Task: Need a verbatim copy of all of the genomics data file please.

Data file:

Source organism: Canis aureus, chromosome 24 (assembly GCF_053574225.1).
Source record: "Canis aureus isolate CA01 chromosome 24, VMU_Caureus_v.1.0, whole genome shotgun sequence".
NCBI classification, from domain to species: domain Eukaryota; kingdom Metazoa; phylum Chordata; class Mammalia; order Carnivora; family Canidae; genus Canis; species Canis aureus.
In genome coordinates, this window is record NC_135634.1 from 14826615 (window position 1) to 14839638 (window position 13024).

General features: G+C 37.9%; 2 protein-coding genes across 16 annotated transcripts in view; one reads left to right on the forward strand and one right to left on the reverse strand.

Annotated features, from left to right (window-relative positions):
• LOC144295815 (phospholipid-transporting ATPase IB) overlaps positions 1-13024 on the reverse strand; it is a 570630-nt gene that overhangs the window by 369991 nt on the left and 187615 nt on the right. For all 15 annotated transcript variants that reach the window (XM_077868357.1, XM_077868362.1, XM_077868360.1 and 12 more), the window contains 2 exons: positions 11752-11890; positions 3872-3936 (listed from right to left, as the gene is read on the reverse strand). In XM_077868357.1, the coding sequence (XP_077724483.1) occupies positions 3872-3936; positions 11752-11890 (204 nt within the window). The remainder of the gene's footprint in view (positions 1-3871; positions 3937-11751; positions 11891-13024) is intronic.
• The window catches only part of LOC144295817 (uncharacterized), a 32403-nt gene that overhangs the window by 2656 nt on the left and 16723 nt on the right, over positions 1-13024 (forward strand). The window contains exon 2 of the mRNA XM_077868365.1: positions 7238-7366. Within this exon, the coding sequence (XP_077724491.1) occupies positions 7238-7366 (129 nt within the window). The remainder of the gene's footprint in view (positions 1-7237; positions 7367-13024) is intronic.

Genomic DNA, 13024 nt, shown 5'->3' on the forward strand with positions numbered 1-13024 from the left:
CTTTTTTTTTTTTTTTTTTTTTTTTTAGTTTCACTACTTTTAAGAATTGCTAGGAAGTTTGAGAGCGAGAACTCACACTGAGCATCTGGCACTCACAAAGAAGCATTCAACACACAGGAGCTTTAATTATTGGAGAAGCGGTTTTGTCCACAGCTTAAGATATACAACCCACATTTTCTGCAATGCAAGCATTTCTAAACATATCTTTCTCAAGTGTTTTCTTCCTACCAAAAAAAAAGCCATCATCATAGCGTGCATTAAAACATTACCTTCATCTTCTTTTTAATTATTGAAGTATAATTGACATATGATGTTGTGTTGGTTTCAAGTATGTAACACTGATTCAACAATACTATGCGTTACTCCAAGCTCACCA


Source organism: Canis aureus, chromosome 24 (assembly GCF_053574225.1).
Source record: "Canis aureus isolate CA01 chromosome 24, VMU_Caureus_v.1.0, whole genome shotgun sequence".
NCBI classification, from domain to species: domain Eukaryota; kingdom Metazoa; phylum Chordata; class Mammalia; order Carnivora; family Canidae; genus Canis; species Canis aureus.
In genome coordinates, this window is record NC_135634.1 from 14826615 (window position 1) to 14839638 (window position 13024).

General features: G+C 37.9%; 2 protein-coding genes across 16 annotated transcripts in view; one reads left to right on the forward strand and one right to left on the reverse strand.

Annotated features, from left to right (window-relative positions):
• LOC144295815 (phospholipid-transporting ATPase IB) overlaps positions 1-13024 on the reverse strand; it is a 570630-nt gene that overhangs the window by 369991 nt on the left and 187615 nt on the right. For all 15 annotated transcript variants that reach the window (XM_077868357.1, XM_077868362.1, XM_077868360.1 and 12 more), the window contains 2 exons: positions 11752-11890; positions 3872-3936 (listed from right to left, as the gene is read on the reverse strand). In XM_077868357.1, the coding sequence (XP_077724483.1) occupies positions 3872-3936; positions 11752-11890 (204 nt within the window). The remainder of the gene's footprint in view (positions 1-3871; positions 3937-11751; positions 11891-13024) is intronic.
• The window catches only part of LOC144295817 (uncharacterized), a 32403-nt gene that overhangs the window by 2656 nt on the left and 16723 nt on the right, over positions 1-13024 (forward strand). The window contains exon 2 of the mRNA XM_077868365.1: positions 7238-7366. Within this exon, the coding sequence (XP_077724491.1) occupies positions 7238-7366 (129 nt within the window). The remainder of the gene's footprint in view (positions 1-7237; positions 7367-13024) is intronic.

Genomic DNA, 13024 nt, shown 5'->3' on the forward strand with positions numbered 1-13024 from the left:
CTTTTTTTTTTTTTTTTTTTTTTTTTAGTTTCACTACTTTTAAGAATTGCTAGGAAGTTTGAGAGCGAGAACTCACACTGAGCATCTGGCACTCACAAAGAAGCATTCAACACACAGGAGCTTTAATTATTGGAGAAGCGGTTTTGTCCACAGCTTAAGATATACAACCCACATTTTCTGCAATGCAAGCATTTCTAAACATATCTTTCTCAAGTGTTTTCTTCCTACCAAAAAAAAAGCCATCATCATAGCGTGCATTAAAACATTACCTTCATCTTCTTTTTAATTATTGAAGTATAATTGACATATGATGTTGTGTTGGTTTCAAGTATGTAACACTGATTCAACAATACTATGCGTTACTCCAAGCTCACCA